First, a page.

SOLAR Thermal Power Plant

Solar thermal power systems use concentrated solar energy

Solar thermal power generation systems collect and concentrate sunlight to produce the high temperature heat needed to generate electricity. All solar thermal power systems have solar energy collectors with two main components: reflectors (mirrors) that capture and focus sunlight onto a receiver. In most types of systems, a heat-transfer fluid is heated and circulated in the receiver and used to produce steam. The steam is converted into mechanical energy in a turbine, which powers a generator to produce electricity. Solar thermal power systems have tracking systems that keep sunlight focused onto the receiver throughout the day as the sun changes position in the sky.

Solar thermal power systems may also have a thermal energy storage system component that allows the solar collector system to heat an energy storage system during the day, and the heat from the storage system is used to produce electricity in the evening or during cloudy weather. Solar thermal power plants may also be hybrid systems that use other fuels (usually natural gas) to supplement energy from the sun during periods of low solar radiation.

Types of concentrating solar thermal power plants

There are three main types of concentrating solar thermal power systems:

1. Linear concentrating systems, which include parabolic troughs and linear Fresnel reflectors

2. Solar power towers

3. Solar dish/engine systems

Linear concentrating systems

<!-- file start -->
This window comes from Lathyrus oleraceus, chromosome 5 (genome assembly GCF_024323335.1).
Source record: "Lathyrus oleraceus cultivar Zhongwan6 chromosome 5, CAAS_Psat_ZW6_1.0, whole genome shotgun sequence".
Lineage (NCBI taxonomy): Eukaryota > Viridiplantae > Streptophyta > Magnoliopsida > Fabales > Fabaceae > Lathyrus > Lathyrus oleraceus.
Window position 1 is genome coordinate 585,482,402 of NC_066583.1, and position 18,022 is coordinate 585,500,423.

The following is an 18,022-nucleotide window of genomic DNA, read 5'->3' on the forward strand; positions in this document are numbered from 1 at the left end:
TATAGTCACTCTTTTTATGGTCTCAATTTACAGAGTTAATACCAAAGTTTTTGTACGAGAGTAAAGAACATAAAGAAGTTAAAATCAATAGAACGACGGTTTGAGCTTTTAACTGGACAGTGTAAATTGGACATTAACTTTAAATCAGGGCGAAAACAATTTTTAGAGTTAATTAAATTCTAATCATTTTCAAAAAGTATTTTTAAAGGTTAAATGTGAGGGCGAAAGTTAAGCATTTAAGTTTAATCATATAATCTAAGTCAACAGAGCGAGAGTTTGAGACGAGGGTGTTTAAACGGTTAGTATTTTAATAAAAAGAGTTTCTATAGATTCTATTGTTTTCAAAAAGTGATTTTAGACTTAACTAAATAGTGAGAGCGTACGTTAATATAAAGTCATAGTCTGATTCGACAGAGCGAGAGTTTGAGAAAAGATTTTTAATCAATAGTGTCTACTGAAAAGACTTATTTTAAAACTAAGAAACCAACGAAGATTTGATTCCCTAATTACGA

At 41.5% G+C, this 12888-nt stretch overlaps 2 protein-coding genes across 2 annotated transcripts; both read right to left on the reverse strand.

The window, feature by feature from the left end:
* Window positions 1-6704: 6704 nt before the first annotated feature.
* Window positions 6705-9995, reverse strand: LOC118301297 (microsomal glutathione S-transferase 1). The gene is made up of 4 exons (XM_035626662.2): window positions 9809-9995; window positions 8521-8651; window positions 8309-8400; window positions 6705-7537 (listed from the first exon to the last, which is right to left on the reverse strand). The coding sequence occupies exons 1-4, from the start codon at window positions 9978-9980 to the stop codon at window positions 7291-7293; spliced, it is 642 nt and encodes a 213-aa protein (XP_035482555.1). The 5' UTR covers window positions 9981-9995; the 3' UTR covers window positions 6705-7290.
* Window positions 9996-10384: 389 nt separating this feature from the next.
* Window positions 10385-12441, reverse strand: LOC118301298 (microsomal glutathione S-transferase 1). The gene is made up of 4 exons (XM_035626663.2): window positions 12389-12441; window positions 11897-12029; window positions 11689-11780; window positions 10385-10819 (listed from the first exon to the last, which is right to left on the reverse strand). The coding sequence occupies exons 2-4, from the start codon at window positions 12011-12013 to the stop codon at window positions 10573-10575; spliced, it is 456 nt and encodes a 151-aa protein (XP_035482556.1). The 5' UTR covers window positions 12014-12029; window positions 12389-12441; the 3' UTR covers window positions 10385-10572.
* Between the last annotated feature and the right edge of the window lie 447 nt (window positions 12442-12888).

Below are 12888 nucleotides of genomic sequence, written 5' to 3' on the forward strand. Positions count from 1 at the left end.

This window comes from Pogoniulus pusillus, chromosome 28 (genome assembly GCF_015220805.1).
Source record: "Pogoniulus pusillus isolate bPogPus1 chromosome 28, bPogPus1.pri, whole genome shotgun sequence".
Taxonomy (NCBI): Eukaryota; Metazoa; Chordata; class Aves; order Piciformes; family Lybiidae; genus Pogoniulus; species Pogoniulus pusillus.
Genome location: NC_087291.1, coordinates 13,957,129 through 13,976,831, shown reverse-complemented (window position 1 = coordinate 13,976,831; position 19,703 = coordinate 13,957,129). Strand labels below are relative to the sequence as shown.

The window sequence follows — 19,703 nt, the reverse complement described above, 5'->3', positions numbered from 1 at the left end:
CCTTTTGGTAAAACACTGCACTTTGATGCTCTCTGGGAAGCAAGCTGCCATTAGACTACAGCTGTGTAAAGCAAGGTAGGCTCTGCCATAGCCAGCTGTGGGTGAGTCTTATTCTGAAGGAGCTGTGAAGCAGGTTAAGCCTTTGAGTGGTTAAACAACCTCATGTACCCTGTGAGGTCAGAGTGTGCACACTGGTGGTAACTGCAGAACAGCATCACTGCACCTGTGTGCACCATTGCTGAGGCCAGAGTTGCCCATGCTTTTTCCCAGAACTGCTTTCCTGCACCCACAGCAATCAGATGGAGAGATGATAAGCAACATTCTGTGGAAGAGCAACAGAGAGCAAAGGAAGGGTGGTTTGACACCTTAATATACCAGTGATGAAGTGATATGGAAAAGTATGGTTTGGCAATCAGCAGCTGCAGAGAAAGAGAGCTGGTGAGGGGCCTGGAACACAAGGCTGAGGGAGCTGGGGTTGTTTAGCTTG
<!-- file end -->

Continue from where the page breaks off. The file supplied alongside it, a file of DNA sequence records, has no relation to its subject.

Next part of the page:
Linear concentrating systems collect the sun’s energy using long, rectangular, curved (U-shaped) mirrors. The mirrors focus sunlight onto receivers (tubes) that run the length of the mirrors. The concentrated sunlight heats a fluid flowing through the tubes. The fluid is sent to a heat exchanger to boil water in a conventional steam-turbine generator to produce electricity. There are two major types of linear concentrator systems: parabolic trough systems, where receiver tubes are positioned along the focal line of each parabolic mirror, and linear Fresnel reflector systems, where one receiver tube is positioned above several mirrors to allow the mirrors greater mobility in tracking the sun.

A linear concentrating collector power plant has a large number, or field, of collectors in parallel rows that are typically aligned in a north-south orientation to maximize solar energy collection. This configuration enables the mirrors to track the sun from east to west during the day and concentrate sunlight continuously onto the receiver tubes.

Parabolic troughs

A parabolic trough collector has a long parabolic-shaped reflector that focuses the sun’s rays on a receiver pipe located at the focus of the parabola. The collector tilts with the sun to keep sunlight focused on the receiver as the sun moves from east to west during the day.

Because of its parabolic shape, a trough can focus the sunlight from 30 times to 100 times its normal intensity (concentration ratio) on the receiver pipe, located along the focal line of the trough, achieving operating temperatures higher than 750°F.

Parabolic trough linear concentrating systems are used in the longest operating solar thermal power facility in the world, the Solar Energy Generating System (SEGS), which has nine separate plants and is located in the Mojave Desert in California. The first plant, SEGS 1, has operated since 1984, and the last SEGS plant that was built, SEGS IX, began operation in 1990. With a combined electricity generation capacity of 354 megawatts (MW), the SEGS facility is one of the largest solar thermal electric power plants in the world.

In addition to the SEGS, many other parabolic trough solar power projects operate in the United States and around the world. The three largest projects in the United States after SEGS are

1. Mojave Solar Project: a 280 MW project in Barstow, California

2. Solana Generating Station: a 280 MW project in Gila Bend, Arizona

3. Genesis Solar Energy Project: a 250 MW project in Blythe, California

Linear Fresnel reflectors